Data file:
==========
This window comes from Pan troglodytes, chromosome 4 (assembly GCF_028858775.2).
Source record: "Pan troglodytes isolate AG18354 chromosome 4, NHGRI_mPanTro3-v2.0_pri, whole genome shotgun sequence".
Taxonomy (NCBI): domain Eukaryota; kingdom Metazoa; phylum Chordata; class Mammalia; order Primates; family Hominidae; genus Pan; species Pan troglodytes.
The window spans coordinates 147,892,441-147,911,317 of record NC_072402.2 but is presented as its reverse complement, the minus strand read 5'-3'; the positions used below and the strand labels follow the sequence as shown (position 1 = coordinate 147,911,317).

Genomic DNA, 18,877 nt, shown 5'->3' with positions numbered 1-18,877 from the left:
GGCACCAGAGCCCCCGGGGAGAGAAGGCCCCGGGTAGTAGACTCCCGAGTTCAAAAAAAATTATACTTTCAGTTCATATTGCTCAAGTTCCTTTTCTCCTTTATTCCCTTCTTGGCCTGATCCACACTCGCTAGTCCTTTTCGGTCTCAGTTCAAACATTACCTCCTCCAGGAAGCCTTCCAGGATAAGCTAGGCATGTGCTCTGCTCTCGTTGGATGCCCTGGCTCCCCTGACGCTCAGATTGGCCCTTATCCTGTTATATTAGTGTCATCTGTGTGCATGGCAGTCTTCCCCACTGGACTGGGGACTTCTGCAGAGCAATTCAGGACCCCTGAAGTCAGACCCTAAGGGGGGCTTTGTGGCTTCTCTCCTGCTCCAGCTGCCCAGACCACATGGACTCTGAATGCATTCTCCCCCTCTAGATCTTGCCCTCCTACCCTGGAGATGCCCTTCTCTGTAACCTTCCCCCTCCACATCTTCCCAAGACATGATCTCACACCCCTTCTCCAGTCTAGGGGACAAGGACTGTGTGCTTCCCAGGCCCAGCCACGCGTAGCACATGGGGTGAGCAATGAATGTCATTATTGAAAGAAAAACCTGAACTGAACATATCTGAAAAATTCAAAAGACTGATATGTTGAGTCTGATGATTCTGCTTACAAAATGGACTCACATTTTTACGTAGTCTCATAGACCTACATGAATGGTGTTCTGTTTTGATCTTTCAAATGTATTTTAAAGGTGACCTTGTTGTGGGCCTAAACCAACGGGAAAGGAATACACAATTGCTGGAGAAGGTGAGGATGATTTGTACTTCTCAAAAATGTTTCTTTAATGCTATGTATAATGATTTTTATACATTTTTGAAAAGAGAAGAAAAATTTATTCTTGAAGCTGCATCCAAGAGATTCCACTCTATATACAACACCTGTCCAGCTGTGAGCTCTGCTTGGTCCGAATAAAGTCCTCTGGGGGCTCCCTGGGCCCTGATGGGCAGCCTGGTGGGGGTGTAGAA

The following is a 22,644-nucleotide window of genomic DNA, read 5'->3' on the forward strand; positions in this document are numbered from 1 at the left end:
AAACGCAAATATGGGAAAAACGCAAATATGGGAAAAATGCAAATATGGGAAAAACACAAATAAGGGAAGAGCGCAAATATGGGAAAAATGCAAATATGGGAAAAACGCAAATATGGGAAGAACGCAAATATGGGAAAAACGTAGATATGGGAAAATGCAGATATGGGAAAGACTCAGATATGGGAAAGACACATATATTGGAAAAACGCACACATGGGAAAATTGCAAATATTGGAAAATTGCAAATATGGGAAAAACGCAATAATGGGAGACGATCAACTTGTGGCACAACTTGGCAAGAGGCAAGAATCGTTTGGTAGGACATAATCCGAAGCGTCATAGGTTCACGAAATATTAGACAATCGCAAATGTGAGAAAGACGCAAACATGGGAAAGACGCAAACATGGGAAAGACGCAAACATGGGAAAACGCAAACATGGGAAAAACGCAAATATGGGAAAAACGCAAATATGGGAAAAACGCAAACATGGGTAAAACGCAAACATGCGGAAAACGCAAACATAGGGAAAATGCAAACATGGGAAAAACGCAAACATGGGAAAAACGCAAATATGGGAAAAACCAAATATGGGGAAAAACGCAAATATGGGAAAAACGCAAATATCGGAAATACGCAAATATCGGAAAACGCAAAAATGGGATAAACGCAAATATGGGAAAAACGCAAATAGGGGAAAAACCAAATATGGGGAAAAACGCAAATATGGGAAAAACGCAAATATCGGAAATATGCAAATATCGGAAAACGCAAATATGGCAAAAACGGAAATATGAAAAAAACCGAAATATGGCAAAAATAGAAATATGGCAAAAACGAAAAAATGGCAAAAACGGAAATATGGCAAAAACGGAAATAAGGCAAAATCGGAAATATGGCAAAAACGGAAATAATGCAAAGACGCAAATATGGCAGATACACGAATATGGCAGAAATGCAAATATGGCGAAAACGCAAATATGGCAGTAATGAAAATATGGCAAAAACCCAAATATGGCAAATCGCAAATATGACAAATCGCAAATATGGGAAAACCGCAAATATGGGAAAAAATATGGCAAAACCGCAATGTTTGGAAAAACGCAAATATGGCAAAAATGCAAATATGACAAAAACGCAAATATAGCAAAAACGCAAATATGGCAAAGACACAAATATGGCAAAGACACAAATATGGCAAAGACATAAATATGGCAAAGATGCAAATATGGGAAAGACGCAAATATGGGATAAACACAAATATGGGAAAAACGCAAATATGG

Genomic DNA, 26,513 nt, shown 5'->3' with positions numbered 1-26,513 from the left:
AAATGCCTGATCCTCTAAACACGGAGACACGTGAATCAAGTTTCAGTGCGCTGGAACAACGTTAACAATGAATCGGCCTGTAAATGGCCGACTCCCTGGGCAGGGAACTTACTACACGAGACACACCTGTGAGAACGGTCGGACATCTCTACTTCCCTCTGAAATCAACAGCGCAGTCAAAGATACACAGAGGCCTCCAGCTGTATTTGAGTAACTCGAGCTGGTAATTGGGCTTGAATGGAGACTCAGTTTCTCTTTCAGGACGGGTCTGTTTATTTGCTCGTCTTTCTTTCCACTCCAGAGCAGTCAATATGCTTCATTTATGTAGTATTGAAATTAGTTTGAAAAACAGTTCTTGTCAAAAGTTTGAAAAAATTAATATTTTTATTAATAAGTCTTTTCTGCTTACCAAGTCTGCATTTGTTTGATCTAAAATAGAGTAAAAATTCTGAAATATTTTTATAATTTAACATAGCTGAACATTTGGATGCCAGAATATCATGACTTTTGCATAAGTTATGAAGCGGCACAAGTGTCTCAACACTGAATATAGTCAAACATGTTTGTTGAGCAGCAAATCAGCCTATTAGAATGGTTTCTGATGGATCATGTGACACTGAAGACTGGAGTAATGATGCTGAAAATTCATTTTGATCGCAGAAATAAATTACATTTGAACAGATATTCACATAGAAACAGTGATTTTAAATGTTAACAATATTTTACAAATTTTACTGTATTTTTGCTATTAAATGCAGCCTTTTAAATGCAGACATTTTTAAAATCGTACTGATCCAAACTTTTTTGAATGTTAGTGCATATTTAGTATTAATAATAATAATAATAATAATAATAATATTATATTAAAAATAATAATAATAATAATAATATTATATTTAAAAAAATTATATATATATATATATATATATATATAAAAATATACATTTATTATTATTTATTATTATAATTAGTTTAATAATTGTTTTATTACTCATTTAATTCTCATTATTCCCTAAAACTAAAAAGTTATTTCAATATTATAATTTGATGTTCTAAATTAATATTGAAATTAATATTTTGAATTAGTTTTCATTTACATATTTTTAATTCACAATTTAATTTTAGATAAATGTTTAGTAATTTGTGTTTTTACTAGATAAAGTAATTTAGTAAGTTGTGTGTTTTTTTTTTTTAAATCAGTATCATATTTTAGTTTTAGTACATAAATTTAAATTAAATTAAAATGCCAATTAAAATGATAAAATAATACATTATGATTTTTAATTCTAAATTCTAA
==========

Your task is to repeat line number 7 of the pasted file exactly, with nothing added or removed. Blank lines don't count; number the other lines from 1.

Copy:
The following is a 22,644-nucleotide window of genomic DNA, read 5'->3' on the forward strand; positions in this document are numbered from 1 at the left end: